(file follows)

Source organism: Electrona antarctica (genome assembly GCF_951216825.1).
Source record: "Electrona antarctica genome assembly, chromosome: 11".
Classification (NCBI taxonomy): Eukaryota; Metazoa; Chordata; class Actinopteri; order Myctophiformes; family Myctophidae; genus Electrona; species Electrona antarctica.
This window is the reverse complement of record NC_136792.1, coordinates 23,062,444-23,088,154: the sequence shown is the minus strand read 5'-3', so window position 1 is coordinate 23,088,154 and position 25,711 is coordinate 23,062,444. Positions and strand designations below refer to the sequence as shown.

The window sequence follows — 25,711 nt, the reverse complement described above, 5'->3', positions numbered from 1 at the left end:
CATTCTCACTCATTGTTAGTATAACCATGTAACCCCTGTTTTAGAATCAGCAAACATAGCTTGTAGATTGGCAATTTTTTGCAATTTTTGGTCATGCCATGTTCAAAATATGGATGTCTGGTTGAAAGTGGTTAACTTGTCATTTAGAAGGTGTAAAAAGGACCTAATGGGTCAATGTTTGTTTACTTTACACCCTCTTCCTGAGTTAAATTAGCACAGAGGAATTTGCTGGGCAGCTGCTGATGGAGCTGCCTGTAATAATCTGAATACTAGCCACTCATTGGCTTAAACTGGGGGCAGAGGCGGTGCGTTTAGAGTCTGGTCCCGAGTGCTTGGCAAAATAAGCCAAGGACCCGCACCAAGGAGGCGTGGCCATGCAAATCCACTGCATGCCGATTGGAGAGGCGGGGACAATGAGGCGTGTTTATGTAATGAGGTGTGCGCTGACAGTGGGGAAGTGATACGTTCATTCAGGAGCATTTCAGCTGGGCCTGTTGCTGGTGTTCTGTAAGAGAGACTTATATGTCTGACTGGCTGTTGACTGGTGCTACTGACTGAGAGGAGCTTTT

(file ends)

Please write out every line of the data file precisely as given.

Source organism: Electrona antarctica (genome assembly GCF_951216825.1).
Source record: "Electrona antarctica genome assembly, chromosome: 11".
Classification (NCBI taxonomy): Eukaryota; Metazoa; Chordata; class Actinopteri; order Myctophiformes; family Myctophidae; genus Electrona; species Electrona antarctica.
This window is the reverse complement of record NC_136792.1, coordinates 23,062,444-23,088,154: the sequence shown is the minus strand read 5'-3', so window position 1 is coordinate 23,088,154 and position 25,711 is coordinate 23,062,444. Positions and strand designations below refer to the sequence as shown.

The window sequence follows — 25,711 nt, the reverse complement described above, 5'->3', positions numbered from 1 at the left end:
CATTCTCACTCATTGTTAGTATAACCATGTAACCCCTGTTTTAGAATCAGCAAACATAGCTTGTAGATTGGCAATTTTTTGCAATTTTTGGTCATGCCATGTTCAAAATATGGATGTCTGGTTGAAAGTGGTTAACTTGTCATTTAGAAGGTGTAAAAAGGACCTAATGGGTCAATGTTTGTTTACTTTACACCCTCTTCCTGAGTTAAATTAGCACAGAGGAATTTGCTGGGCAGCTGCTGATGGAGCTGCCTGTAATAATCTGAATACTAGCCACTCATTGGCTTAAACTGGGGGCAGAGGCGGTGCGTTTAGAGTCTGGTCCCGAGTGCTTGGCAAAATAAGCCAAGGACCCGCACCAAGGAGGCGTGGCCATGCAAATCCACTGCATGCCGATTGGAGAGGCGGGGACAATGAGGCGTGTTTATGTAATGAGGTGTGCGCTGACAGTGGGGAAGTGATACGTTCATTCAGGAGCATTTCAGCTGGGCCTGTTGCTGGTGTTCTGTAAGAGAGACTTATATGTCTGACTGGCTGTTGACTGGTGCTACTGACTGAGAGGAGCTTTT